Last of the Monster Kids

Last of the Monster Kids
"LAST OF THE MONSTER KIDS" - Available Now on the Amazon Kindle Marketplace!

Thursday, August 11, 2016


In the final minutes of “Rocky,” after Balboa goes the distance with Apollo Creed, a reporter asks him if there’s going to be a rematch. There was no way for Sylvester Stallone to know that his 1975 film would be popular enough to spawn a sequel. Yet he seemingly recognized the possibility even at the time. Released three years after the original, “Rocky II” was also massively successful, becoming the third highest grossing film of the year. The success of part two is assuredly the reason why Sylvester Stallone would become so open to sequels throughout his career. The public wanted more of the Italian Stallion and Sly was more then happy to give the public what they wanted.

“Rocky II” picks up right where the original left off, to the point that its opening moments are the same as the first film’s closing moments. While both fighters are battered and bruised, Apollo Creed demands a re-match with Rocky Balboa. Rocky, meanwhile, is reluctant. He marries Adrian and soon conceives a child with her. She hopes Rocky won’t have to fight again. However, Balboa has little success in his post-boxing life. This, combined with Creed’s much publicized goading, has Rocky back in the ring before too long.

Once again, the life of Rocky Balboa mirrors the life of Sylvester Stallone. Rocky went the distance and Stallone made a hit movie. Afterwards, Rocky has a disastrous go as a commercial pitchman before working at a meat packing plant and Micky’s gym. After “Rocky,” Sly tried other films like “F.I.S.T.” and “Paradise Alley.” Both underperformed, as the public demanded more Rocky. Meanwhile, in the film, outside forces compel Balboa to fight once again, despite his desire to retire. If the first “Rocky” was about the eponymous character proving he wasn’t a bum, the sequel is about him proving that first fight wasn’t a fluke. “Rocky II” pulls a surprising amount of pathos from this set-up, as Balboa struggles to start a new life before he has to do what he always does: Fight, to survive, to prove to himself and others that his life is worth living.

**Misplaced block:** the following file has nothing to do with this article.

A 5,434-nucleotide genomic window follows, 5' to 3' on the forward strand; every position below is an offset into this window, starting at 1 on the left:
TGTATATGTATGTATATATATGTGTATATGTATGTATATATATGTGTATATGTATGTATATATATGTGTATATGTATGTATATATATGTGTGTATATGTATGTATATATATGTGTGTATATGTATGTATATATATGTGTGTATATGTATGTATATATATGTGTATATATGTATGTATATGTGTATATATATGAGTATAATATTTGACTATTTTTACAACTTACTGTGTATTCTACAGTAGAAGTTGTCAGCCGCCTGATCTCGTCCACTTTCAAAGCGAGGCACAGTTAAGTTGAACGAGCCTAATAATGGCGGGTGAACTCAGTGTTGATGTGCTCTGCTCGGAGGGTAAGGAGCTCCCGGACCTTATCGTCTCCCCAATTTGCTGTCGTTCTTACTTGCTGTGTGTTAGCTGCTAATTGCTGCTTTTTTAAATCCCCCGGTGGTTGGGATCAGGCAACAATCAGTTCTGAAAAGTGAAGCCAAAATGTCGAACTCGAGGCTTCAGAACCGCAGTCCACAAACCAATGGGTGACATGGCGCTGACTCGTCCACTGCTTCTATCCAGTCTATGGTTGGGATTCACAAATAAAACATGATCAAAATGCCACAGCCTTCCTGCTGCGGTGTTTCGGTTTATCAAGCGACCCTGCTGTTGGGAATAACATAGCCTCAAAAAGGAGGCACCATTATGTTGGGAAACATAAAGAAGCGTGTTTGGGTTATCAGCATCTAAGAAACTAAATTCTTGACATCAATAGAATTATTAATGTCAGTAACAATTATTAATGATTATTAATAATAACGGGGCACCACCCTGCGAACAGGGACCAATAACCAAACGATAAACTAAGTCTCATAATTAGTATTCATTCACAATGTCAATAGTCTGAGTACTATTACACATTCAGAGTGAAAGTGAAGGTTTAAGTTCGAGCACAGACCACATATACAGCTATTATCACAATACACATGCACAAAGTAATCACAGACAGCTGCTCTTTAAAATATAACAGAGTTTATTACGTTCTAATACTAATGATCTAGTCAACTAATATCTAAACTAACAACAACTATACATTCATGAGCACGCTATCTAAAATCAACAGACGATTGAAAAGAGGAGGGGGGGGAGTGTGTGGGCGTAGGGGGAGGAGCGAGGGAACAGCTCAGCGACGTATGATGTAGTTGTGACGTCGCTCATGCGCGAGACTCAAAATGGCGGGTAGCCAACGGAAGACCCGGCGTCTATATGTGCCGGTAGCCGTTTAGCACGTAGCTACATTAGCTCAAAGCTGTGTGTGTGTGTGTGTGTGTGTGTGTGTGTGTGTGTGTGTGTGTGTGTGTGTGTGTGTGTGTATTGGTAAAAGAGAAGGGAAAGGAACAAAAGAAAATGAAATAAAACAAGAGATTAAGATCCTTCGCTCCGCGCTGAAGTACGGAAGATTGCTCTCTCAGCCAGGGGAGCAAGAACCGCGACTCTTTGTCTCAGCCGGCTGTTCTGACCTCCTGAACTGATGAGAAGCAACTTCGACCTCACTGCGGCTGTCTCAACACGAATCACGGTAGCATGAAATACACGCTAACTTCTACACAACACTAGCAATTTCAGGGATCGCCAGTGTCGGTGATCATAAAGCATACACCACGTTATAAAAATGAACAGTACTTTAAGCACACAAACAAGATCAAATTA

While even more of a crowd-pleaser then the first, “Rocky II” still has more in common with the original then the increasingly eighties-ified further sequels. The romance between Rocky and Adrian continues to be a pivotal part of the story. His endearingly awkward proposal is only the first of several genuinely sweet moments in the sequel. The chemistry between Stallone and Talia Shire continues to be paramount to the film’s success. Rocky’s self-deprecating ways, Adrians’ continued pronouncements of love, and their shared joy at having a child all tug at the viewer’s heart. While lesser films would make someone like Adrian a bad guy for wanting to keep her husband away from his calling, the sequel makes it clear that her concerns are strictly based in love and worry. When Adrian falls into a coma following a difficult birth, it gives Rocky one more thing to fight for. Now, he’s fighting for his family, for the people he loves the most.

In the first film, Apollo Creed was barely a character. He was mostly a disinterested champ, an obstacle for Rocky to overcome. The sequel gives an expanded role to Creed, making him a surprisingly more nuanced character. The champ receives hate mail in the weeks following the first film’s match. That he cheated or bought his victory. In an odd way, Creed is facing a similar dilemma to what Rocky faced in part one. He has to prove himself, to show that he still has what it takes. Creed is happy to play the villain, mocking his opponent on television and at press conferences. (Amusingly, Balboa is reserved and self-effacing in these moments.) Yet the sequel roots the villain’s drive in a realistic emotion. Carl Weathers, looking more swole then ever, gets a chance to really ham it up without loosing a bead on Creed’s humanity.

Beyond literally featuring a rematch between the first film’s combatants, “Rocky II” also happily doubles down on the fan-favorite sequences from part one. There’s another training montage, with Rocky triumphantly leaping up the steps at the Philadelphia Museum of Art, while flanked by a crowd of adoring fans. It all leads up to the second showdown between Creed and Balboa. Stallone, who returns to directing after “Paradise Alley,” brings a less melodramatic hand to this one. He maintains the naturalistic tone of the first. The fight, however, definitely has some memorable moments. After especially powerful blows, the film slows down, matching the dazed mindsets of the battered boxers. The victory is dramatically framed, Rocky and Apollo climbing up the ropes, attempting to regain their footing before either get counted out. It’s not as subtle as the first but remains awfully exciting and satisfying nevertheless.

Part two also gives us way more of Burgess Meredith’s Mickey. His softer side shows in a few more scenes, even while having Stallone do things like chase after a chicken. It’s not as fresh as the original but Stallone’s sequel makes this further exploration of his most famous character’s life worth it. If only for the small scenes like Rocky getting a priest’s blessing before the big match or to see him giving his dog a bath. By mixing the more down-to-earth elements of the original with the crowd pleasing theatrics that would characterize the future sequels, “Rocky II” gives fans the best of both. It’s an incredibly satisfying sequel. [8/10]

[X] Frank Stallone or Frank Stallone-esque Inspirational Music
[X] Incapacitates or Kills Someone With His Body
[X] Shows Off Buffness
[X] Social Outcast [Struggling Fighter]
[X] Sweaty, Veiny Yelling

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